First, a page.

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Effective GP Commissioning: Essential knowledge, skills and attitudes

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Title: Effective GP Commissioning: Essential knowledge, skills and attitudes 

Author: Dr Sunil Gupta

Publisher: Radcliffe Publishing, 2012

Reviewer: Liz Lees, consultant nurse and clinical dean, Heart of England NHS Foundation Trust, Heartlands Hospital

What was it like?

This book is designed in four sections that encompass:

  1. commissioning
  2. the knowledge needed
  3. the skills required
  4. essential attitudes

It will enable its readers to dip in and out to identify explanations for issues that they encounter in practice. It has 52 short chapters spanning numerous topics encompassing an eclectic collection of core managerial topics. The vast majority of the book is readable in short bursts and is presented, mostly, as a series of bullet points. It provides a basic overview of commissioning and a breadth of general management topics. Analysis and referencing have been kept to a bare minimum, which will appeal to those readers who may be simply familiarising themselves with many new topics, simultaneously.


Strengths & weaknesses:

It is a great pity that a few of the chapters are barely more than a couple of paragraphs that outline minimum facts on critical areas at the foundation of commissioning in the NHS. For example, the finance chapter is particularly weak, especially in the current financial climate. Without doubt, it would have benefitted from being linked to the chapters on political climate and money-saving ideas. Chapters 9 (budgets) and 10 (business plans) contain helpful steps, which could have been further illuminated with the aid of “worked examples” to further engage readers and aid application in practice. Other contributors to the topics may have added more importance to the subjects selected.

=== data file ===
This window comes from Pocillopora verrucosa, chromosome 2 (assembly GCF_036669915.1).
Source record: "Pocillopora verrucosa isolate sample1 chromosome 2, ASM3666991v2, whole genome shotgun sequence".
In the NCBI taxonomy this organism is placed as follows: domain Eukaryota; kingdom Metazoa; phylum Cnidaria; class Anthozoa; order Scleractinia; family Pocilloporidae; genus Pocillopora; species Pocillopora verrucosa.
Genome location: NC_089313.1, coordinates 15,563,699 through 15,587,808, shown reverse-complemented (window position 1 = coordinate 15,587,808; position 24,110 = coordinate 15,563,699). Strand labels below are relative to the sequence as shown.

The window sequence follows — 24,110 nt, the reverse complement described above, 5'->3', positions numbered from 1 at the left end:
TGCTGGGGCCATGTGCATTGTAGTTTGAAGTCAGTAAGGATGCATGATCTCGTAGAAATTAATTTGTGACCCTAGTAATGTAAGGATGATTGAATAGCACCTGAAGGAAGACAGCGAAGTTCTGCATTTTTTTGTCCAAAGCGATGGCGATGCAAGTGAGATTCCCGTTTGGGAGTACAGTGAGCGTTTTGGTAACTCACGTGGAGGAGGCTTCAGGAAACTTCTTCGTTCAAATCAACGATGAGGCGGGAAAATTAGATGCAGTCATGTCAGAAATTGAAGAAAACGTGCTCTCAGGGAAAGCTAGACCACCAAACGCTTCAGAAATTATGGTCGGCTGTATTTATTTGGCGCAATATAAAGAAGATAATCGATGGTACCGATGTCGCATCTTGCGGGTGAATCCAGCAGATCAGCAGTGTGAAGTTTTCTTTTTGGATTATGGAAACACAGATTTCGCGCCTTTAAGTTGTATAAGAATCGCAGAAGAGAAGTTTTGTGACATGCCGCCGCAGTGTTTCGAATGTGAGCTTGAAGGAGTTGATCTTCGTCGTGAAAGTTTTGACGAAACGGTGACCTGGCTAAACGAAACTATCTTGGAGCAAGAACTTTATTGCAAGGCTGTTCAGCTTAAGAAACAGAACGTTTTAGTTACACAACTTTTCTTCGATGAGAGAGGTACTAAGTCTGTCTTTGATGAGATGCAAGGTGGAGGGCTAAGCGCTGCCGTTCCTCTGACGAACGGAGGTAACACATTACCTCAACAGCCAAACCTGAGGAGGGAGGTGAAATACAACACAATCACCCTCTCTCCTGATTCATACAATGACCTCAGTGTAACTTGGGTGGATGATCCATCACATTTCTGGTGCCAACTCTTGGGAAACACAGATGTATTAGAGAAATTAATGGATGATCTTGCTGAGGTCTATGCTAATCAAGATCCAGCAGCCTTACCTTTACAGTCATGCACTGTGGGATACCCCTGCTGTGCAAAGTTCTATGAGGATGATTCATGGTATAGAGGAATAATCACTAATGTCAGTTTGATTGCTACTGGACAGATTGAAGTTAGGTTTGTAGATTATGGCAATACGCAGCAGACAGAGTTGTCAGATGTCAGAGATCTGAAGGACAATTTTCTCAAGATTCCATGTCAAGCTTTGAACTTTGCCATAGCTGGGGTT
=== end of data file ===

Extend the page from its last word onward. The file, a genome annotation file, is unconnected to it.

What were the highlights? 

I enjoyed the chapters on assessment of local need/population and would like to have seen much more, together with creation of new services/pathways, as this is an area where engagement and understanding of the wider multidisciplinary team is critical. I also liked some of the controversial perspectives that were discussed in further chapters. I felt this grounded the book in reality and lent it a soul and spirit, outside of its bullet point/list format.

Who should read it?

This book is best suited to junior clinical or operational (management) staff in relatively new roles. It is sufficiently adequate to whet the reader’s appetite prior to locating in-depth information regarding knowledge, skills and attitudes.

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